Yottabytes: Storage and Disaster Recovery

Feb 28 2013   12:19AM GMT

Storage Startup Market Heats Up

Sharon Fisher Sharon Fisher Profile: Sharon Fisher

The storage industry is exciting. No, really. People are throwing millions of dollars at storage startups, which apparently seem more secure to them than things like Facebook.

“In Silicon Valley, data centers are heating up with startups like Pure Storage and Nimble Storage pulling in massive funding rounds and Michael Dell announcing a storage-focused investment fund,” writes Christina Farr at VentureBeat.

  • Nexenta, a software-based storage company, received $24 million this week in its fourth round of financing from new investors Four Rivers Group, Presidio Ventures, and UMC Capital with participation by existing Nexenta investors Menlo Ventures, TransLink Capital, Javelin Ventures, Sierra Ventures, Razor’s Edge Ventures, and West Summit Capital. Its previous round, in January 2012, raised $21 million. In the process, the company also got a new CEO and CMO. It has experienced triple-digit growth for three consecutive years and reportedly has more than 5,000 users.
  • Skyera, a flash startup, closed $51.6 million in second round financing led by Dell Ventures a week ago. It was founded in August, 2012.
  • Pure Storage, another flash vendor, got $40 million in its fourth round of funding in August, 2012. The latest funding round was led by Mike Volpi at Index Ventures, with participation from Greylock, Redpoint, Sutter Hill, angels from VMware and DataDomain, and others, according to VentureBeat.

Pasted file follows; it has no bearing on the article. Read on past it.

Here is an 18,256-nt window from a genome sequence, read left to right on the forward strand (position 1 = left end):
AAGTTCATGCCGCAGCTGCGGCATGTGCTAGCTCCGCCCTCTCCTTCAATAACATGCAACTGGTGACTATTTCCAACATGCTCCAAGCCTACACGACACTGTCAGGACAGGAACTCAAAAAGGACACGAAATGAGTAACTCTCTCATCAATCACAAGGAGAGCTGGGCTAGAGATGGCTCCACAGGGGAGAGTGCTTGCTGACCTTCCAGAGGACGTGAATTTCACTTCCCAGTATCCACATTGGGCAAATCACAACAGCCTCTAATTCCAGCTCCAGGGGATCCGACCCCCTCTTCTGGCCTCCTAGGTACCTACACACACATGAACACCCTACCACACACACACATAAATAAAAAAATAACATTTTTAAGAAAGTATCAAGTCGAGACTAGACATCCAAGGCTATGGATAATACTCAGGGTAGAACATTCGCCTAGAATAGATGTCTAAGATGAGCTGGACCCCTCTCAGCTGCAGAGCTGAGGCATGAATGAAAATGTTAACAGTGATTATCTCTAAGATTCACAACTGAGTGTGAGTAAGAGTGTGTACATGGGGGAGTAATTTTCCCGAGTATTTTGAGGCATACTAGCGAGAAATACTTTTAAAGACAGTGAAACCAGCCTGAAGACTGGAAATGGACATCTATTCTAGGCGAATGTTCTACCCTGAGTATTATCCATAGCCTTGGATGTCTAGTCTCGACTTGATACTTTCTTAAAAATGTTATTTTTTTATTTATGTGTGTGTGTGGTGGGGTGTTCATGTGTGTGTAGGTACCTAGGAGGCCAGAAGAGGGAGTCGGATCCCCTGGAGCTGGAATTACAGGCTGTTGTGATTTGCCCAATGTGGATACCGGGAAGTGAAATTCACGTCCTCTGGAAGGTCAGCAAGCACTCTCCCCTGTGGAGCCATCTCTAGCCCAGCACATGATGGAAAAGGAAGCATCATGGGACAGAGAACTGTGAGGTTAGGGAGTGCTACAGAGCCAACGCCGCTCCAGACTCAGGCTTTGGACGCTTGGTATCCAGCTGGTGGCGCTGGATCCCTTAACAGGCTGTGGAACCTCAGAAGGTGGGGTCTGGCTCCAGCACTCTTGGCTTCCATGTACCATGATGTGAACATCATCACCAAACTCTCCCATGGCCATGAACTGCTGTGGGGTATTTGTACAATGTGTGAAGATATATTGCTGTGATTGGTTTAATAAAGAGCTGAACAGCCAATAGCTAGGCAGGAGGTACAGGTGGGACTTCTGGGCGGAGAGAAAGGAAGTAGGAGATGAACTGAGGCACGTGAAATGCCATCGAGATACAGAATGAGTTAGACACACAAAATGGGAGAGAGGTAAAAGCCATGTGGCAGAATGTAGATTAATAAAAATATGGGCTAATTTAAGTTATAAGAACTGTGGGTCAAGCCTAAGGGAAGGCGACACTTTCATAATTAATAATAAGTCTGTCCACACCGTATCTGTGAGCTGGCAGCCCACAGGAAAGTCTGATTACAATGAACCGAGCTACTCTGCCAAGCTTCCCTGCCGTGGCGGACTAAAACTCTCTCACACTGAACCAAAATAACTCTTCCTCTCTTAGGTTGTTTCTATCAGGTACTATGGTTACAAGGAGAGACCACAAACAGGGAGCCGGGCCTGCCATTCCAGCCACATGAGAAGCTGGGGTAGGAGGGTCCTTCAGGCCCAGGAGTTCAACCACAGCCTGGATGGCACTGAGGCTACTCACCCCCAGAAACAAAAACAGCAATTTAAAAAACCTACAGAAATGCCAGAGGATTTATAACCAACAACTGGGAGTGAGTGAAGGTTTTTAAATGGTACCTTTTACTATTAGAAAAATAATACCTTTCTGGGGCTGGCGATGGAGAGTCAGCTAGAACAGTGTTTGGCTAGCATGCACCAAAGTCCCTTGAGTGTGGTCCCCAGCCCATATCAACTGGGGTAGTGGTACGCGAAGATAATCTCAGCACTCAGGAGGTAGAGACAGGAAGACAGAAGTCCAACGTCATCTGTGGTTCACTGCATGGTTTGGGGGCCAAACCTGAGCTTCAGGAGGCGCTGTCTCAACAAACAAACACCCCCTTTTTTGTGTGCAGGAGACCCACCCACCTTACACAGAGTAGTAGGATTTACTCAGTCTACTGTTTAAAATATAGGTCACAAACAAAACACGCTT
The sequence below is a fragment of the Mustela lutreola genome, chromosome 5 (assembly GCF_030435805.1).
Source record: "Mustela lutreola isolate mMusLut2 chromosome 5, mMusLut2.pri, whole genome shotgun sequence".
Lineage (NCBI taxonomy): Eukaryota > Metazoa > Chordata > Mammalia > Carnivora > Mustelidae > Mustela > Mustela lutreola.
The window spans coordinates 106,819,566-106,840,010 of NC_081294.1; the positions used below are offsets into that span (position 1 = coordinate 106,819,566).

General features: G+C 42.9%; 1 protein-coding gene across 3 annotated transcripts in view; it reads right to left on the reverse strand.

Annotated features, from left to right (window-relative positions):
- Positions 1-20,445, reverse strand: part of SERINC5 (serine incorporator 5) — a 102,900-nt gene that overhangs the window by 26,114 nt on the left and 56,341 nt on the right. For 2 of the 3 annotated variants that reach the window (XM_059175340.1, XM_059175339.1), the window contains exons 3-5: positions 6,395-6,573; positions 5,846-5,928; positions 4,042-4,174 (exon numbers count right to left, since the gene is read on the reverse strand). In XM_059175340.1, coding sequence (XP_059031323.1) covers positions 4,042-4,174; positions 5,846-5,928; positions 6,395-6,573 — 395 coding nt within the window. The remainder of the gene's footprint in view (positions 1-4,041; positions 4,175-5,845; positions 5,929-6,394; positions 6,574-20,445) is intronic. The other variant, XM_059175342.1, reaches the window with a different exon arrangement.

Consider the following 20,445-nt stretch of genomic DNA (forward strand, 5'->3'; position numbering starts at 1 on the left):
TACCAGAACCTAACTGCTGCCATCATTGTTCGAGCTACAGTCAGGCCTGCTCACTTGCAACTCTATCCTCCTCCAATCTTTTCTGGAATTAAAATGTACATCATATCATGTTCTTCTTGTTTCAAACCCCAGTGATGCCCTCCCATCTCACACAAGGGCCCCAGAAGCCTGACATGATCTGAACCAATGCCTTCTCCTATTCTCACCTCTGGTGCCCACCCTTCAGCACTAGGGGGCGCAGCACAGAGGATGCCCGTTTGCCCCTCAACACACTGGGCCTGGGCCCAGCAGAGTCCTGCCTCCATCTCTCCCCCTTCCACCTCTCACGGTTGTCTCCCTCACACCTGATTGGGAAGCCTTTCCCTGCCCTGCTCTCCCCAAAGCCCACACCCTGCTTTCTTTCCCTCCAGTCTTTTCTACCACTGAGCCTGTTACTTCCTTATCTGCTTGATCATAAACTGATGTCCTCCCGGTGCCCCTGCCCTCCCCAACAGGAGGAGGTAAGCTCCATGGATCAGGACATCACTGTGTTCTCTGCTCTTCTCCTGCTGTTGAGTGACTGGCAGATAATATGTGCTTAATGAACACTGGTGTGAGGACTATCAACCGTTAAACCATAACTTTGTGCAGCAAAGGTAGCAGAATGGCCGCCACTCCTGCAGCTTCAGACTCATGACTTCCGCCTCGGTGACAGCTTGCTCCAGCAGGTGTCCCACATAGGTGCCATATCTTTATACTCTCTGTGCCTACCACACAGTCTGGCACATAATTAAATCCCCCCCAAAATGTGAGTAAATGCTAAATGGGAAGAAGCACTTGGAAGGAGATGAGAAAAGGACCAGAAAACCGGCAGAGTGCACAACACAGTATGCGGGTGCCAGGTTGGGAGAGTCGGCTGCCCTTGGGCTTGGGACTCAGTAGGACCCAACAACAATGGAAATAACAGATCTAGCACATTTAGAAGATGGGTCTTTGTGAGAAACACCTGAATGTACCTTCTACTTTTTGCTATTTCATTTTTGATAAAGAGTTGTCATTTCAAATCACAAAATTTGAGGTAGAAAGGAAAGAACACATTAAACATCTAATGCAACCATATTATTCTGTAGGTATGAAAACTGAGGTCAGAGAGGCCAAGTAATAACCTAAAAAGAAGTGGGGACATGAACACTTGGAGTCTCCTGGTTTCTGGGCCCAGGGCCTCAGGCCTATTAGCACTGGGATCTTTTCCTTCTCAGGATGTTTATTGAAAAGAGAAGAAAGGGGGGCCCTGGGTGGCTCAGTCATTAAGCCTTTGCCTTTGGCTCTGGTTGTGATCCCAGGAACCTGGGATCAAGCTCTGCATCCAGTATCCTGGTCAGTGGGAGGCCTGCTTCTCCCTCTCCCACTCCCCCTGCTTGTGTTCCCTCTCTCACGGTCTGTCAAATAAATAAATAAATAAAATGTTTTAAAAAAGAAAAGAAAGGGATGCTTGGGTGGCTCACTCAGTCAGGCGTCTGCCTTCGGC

• Nimble Storage, a startup that provides data storage, backup, and disaster recovery, closed a $40.7 million second round of funding in September, 2012. First round investors Accel Partners, Sequoia Capital, Lightspeed, and Artis Capital participated, alongside newcomer GGV Capital. It was founded in July, 2010.
Both Nexenta’s and Nimble’s most recent rounds were oversubscried.

Dell’s $60 million fund, run by its investing arm Dell Ventures, was founded in July, 2012 to seed $3-$5 million in five to 10 promising startups, with Dell maintaining an equity position. This was not new to Dell; it was an early investor in VMWare and flash memory startup Fusion-io (whose chief scientist is Apple co-founder Steve Wozniak). (Skyera is also setting itself up as a competitor to Fusion-io.) This is on top of Dell itself acquiring more than two dozen storage companies.

“What’s happening in Flash memory is kind of an interesting place to start because if you think about the relationship between servers and storage and how sort of performance occurs and apps are distributed, not what we’re able to do is put large amounts of memory — we’ve actually designed this ourselves into our 12th-generation servers that we’re shipping now,” Dell told Fortune in announcing the fund. “Put several terabytes of memory directly in the server.  We acquired a little company that gives us cache coherency across a large number of servers.  And so you start to rethink what is a server, what’s storage, what’s the network when you have virtualization and now you have 50 virtual machines, 100 virtual machines, 500 virtual machines in one.  So, the storage world is really getting shaken up a tremendous amount.”

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